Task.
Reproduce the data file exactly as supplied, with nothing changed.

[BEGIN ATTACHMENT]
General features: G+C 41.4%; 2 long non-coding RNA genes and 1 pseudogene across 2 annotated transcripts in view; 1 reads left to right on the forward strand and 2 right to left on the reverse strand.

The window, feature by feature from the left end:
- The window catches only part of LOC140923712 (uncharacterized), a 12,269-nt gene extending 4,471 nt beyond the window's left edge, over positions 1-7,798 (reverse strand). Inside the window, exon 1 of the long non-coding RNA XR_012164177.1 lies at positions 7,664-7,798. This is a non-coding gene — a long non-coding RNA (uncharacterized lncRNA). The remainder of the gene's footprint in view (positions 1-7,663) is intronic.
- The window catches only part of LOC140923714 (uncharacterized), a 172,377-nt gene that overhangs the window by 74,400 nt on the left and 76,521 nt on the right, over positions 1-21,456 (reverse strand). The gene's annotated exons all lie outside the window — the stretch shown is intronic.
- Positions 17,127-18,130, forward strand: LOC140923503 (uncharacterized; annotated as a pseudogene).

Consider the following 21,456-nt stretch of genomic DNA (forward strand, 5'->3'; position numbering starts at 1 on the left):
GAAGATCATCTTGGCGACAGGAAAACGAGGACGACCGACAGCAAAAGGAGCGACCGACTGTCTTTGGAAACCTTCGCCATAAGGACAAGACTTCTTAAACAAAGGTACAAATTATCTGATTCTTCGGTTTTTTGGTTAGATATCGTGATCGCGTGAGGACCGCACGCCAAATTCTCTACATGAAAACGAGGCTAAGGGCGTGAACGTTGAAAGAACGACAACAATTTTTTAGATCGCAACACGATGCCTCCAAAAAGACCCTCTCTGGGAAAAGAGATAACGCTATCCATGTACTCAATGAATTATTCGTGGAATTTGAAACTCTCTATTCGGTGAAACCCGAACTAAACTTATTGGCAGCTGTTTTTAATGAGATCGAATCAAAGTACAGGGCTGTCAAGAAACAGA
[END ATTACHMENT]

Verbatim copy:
General features: G+C 41.4%; 2 long non-coding RNA genes and 1 pseudogene across 2 annotated transcripts in view; 1 reads left to right on the forward strand and 2 right to left on the reverse strand.

The window, feature by feature from the left end:
- The window catches only part of LOC140923712 (uncharacterized), a 12,269-nt gene extending 4,471 nt beyond the window's left edge, over positions 1-7,798 (reverse strand). Inside the window, exon 1 of the long non-coding RNA XR_012164177.1 lies at positions 7,664-7,798. This is a non-coding gene — a long non-coding RNA (uncharacterized lncRNA). The remainder of the gene's footprint in view (positions 1-7,663) is intronic.
- The window catches only part of LOC140923714 (uncharacterized), a 172,377-nt gene that overhangs the window by 74,400 nt on the left and 76,521 nt on the right, over positions 1-21,456 (reverse strand). The gene's annotated exons all lie outside the window — the stretch shown is intronic.
- Positions 17,127-18,130, forward strand: LOC140923503 (uncharacterized; annotated as a pseudogene).

Consider the following 21,456-nt stretch of genomic DNA (forward strand, 5'->3'; position numbering starts at 1 on the left):
GAAGATCATCTTGGCGACAGGAAAACGAGGACGACCGACAGCAAAAGGAGCGACCGACTGTCTTTGGAAACCTTCGCCATAAGGACAAGACTTCTTAAACAAAGGTACAAATTATCTGATTCTTCGGTTTTTTGGTTAGATATCGTGATCGCGTGAGGACCGCACGCCAAATTCTCTACATGAAAACGAGGCTAAGGGCGTGAACGTTGAAAGAACGACAACAATTTTTTAGATCGCAACACGATGCCTCCAAAAAGACCCTCTCTGGGAAAAGAGATAACGCTATCCATGTACTCAATGAATTATTCGTGGAATTTGAAACTCTCTATTCGGTGAAACCCGAACTAAACTTATTGGCAGCTGTTTTTAATGAGATCGAATCAAAGTACAGGGCTGTCAAGAAACAGA